Amazon fees, FBA and otherwise, are also variable per SKU, so this is where patience is absolutely necessary in order to best understand each of your products’ profitability. After conducting a complete SKU-level cost analysis of your inventory, determine which products you want to keep selling and which ones should be eliminated due to a lack of profitability.

For high-selling items that have low or losing margins, you may also want to try to lower sourcing costs to help boost their profitability before giving up on them.

Pricing psychology tactics specifically for Amazon sellers.

As you can see, Amazon is a completely different playing field for sellers than traditional retail. You can’t simply get cute with your prices by making them $X.99, nor can you remove dollar/euro/pound signs from your listings as they do on fancy restaurant menus.

Instead, you have to get creative.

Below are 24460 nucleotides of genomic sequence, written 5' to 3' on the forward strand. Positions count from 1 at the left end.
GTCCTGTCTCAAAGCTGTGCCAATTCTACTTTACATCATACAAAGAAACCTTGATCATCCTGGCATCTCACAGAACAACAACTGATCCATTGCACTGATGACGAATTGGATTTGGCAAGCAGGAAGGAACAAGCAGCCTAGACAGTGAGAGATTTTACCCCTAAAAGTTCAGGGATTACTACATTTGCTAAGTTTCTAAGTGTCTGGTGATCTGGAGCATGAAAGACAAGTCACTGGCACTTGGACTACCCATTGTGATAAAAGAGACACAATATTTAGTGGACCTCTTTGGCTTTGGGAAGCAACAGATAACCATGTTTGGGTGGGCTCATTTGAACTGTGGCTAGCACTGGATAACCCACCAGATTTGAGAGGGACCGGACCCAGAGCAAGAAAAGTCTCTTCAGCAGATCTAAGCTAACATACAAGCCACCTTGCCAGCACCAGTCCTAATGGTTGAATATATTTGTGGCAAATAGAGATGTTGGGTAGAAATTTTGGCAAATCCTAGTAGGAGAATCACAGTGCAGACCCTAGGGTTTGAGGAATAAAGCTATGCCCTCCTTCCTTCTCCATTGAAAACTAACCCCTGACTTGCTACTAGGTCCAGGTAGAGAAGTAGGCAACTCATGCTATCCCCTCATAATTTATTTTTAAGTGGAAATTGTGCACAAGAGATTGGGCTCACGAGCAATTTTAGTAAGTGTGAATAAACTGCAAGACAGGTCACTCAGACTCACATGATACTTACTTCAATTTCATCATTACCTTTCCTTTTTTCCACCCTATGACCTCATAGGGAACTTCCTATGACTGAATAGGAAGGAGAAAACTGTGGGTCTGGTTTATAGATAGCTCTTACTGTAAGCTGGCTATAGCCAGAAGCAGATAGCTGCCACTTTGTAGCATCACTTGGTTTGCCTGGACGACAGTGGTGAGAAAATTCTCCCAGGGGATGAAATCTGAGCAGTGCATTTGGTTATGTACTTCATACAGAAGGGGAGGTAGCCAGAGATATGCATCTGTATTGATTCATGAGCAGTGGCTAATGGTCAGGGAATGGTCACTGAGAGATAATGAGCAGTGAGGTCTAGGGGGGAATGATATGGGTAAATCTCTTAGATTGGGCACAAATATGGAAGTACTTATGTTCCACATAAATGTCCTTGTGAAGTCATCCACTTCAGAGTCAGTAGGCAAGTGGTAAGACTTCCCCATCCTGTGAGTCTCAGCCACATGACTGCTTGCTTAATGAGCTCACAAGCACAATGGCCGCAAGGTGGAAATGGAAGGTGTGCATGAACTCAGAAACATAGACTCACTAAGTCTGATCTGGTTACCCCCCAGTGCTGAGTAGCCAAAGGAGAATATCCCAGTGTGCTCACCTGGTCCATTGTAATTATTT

One way to do this is with product bundles. In one swift move, you can reduce Buy Box competition, increase the convenience and perception of the value of your goods, and, in the case of want-based purchases, eliminate buyer’s remorse.

Amazon bundle policy has its own set of strict rules that sellers must follow, one being a requirement that sellers create a unique UPC for each bundle. This may seem like more work, but it actually serves as an advantage on Amazon. That’s because you’ll likely be the only seller with that particular UPC on the Marketplace, which means no Buy Box competition for that bundle.

With a sound keyword strategy for Amazon product detail pages in place, you may be able to draw many customers to your unique bundles and generate a big boost to your bottom line.

Competitive price intelligence: The secret to gaining a pricing edge on competitors.